I took this photo of iris in front of a cracked foundation wall in 2004 when my friend, Russ Good and I went to Jerome on a photo-shoot. It’s a popular image and has sold well. The photo’s story is the contrast—the softness of iris petals against the hardness of the concrete foundation and the vibrant purple flowers in front of dull concrete. It also speaks about longevity. The family that planted the flowers and the house they decorated are gone but the bulbs put out new flowers each spring without a caretaker. Getting this shot was difficult. I remember lying on my stomach in the street to focus the image on my 4×5’s ground glass while Russ stood guard over me. Each time I visit Jerome, I look for similar setups and I found another one that is this week’s image.
I titled it Art and Flowers and I shot it from the sidewalk in front of the Hilltop Deli building on SR-89. Because my newer camera has a folding view-screen, I didn’t have to get down on the ground this time. Getting down is one thing but—at my age—getting up is another set of variables entirely. The hollyhocks seem to be popular in Jerome this year, they were in gardens everywhere. I selected this specimen because of the jagged wall behind it and the dark crawl space it frames. As you study the image, does it seem like someone is watching you? Well … you’re right. As I was shooting this, I tried different angles and in the middle of shifting positions, I noticed a painting on the wall inside the crawl space. It’s a portrait of a young lady—her chin resting in her hands—painted inside the opening in such a way that you don’t see it as you walk along the sidewalk. I don’t know who the artist was or how long it’s been there, but it’s not just graffiti. After I saw it, I knew I had to frame my last shot so that the hollyhock was in front—but not obscuring the painting—and I set my exposure to make the eyes barely visible in the background. It’s like one of the apparitions that Jerome is famous for. If you visit the version on my home-page—while this image is on display there this month—more of her shape revels as the image lightens.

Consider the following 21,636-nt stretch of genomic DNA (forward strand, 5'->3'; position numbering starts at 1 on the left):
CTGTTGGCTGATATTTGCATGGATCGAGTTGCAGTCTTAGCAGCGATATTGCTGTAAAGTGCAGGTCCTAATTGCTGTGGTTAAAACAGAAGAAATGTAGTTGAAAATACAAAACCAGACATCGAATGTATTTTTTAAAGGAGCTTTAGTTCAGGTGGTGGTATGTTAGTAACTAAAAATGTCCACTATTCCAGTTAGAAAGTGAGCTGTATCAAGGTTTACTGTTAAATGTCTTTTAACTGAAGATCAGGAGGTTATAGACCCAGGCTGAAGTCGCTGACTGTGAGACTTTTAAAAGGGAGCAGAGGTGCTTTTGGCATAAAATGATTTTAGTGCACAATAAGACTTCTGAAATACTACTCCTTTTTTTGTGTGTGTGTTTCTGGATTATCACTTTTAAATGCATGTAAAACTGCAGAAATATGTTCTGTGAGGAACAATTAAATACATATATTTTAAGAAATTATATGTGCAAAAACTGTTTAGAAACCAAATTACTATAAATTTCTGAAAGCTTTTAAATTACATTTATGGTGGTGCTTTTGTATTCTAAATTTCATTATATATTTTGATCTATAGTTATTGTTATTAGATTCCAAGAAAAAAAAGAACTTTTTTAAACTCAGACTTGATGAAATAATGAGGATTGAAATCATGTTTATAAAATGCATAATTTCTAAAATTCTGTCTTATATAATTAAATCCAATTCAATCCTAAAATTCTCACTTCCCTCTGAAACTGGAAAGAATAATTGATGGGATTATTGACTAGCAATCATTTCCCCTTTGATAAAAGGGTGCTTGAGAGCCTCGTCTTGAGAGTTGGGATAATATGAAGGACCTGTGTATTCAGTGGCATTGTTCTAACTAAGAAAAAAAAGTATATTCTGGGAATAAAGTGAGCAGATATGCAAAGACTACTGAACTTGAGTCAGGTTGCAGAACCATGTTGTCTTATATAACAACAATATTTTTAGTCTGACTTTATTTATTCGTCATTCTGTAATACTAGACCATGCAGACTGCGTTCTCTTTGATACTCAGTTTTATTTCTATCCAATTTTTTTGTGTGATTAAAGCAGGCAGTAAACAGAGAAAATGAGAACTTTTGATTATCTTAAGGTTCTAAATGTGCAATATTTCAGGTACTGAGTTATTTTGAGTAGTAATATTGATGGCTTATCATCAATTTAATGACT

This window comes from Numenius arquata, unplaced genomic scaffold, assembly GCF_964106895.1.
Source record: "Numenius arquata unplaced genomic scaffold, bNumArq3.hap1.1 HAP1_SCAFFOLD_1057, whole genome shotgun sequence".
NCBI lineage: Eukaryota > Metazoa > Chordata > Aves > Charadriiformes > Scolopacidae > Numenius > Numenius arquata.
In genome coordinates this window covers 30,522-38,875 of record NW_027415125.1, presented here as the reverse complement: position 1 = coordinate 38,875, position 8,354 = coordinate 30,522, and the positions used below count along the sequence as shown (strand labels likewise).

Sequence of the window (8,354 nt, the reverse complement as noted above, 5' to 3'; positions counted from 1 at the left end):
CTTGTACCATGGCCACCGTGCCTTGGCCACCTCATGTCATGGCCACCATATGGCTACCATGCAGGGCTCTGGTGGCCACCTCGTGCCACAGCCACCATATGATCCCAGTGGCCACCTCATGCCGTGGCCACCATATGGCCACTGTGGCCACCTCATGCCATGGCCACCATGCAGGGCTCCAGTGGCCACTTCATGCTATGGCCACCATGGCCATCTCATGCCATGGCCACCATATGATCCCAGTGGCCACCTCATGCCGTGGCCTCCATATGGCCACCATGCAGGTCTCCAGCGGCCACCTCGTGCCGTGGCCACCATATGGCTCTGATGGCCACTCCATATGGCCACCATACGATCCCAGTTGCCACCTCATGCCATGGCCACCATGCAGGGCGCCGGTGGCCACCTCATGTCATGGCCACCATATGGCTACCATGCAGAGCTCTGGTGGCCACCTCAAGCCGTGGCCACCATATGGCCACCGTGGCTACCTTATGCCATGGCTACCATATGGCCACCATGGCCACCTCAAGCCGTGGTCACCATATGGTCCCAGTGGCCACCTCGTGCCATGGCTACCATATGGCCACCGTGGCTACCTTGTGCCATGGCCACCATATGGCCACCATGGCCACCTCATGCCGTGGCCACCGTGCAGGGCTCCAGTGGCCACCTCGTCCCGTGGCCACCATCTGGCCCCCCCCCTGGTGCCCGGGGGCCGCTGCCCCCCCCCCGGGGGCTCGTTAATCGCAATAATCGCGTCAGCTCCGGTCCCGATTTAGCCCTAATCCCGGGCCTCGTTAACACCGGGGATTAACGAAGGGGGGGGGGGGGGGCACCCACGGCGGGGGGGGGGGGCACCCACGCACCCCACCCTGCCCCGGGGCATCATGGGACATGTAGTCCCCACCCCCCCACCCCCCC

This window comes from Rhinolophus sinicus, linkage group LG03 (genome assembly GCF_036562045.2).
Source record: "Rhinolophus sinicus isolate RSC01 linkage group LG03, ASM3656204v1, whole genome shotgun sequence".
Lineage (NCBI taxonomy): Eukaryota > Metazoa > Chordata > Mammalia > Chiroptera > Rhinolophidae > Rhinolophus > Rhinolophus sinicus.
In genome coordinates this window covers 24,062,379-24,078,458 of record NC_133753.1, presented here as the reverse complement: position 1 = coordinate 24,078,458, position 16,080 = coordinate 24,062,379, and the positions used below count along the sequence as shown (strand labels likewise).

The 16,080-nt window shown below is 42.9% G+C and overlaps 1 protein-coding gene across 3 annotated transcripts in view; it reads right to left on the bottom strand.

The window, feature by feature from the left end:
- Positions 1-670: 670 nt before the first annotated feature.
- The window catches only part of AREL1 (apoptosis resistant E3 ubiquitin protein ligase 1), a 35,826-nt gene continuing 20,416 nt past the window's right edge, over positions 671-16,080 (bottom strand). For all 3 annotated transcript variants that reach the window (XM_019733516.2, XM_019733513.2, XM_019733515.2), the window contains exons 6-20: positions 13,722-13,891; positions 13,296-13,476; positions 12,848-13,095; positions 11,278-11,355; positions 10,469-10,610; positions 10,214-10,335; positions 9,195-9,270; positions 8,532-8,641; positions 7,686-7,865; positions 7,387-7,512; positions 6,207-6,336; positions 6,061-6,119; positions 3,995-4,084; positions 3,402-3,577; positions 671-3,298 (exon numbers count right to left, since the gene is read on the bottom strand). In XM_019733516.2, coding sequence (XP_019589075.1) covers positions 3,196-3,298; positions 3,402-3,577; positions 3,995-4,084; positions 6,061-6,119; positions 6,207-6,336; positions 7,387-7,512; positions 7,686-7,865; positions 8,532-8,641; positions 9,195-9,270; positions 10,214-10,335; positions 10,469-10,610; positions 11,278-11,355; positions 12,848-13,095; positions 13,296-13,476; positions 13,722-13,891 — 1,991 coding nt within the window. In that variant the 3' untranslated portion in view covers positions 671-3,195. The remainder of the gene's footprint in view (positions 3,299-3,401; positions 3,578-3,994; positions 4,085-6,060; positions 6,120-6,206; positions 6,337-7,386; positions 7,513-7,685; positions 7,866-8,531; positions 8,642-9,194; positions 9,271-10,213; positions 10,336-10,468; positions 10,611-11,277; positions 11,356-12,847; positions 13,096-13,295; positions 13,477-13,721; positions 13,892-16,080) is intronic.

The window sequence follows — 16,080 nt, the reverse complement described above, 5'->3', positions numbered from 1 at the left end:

You can see a larger version of Art and Flowers on its Web Page by clicking here. I hope you enjoy viewing my newest entry and come back next week when I post another Jerome photograph.
Until next time — jw
Ps: Thanks to Glenda Meyers and Sharon Roberts for flower identification.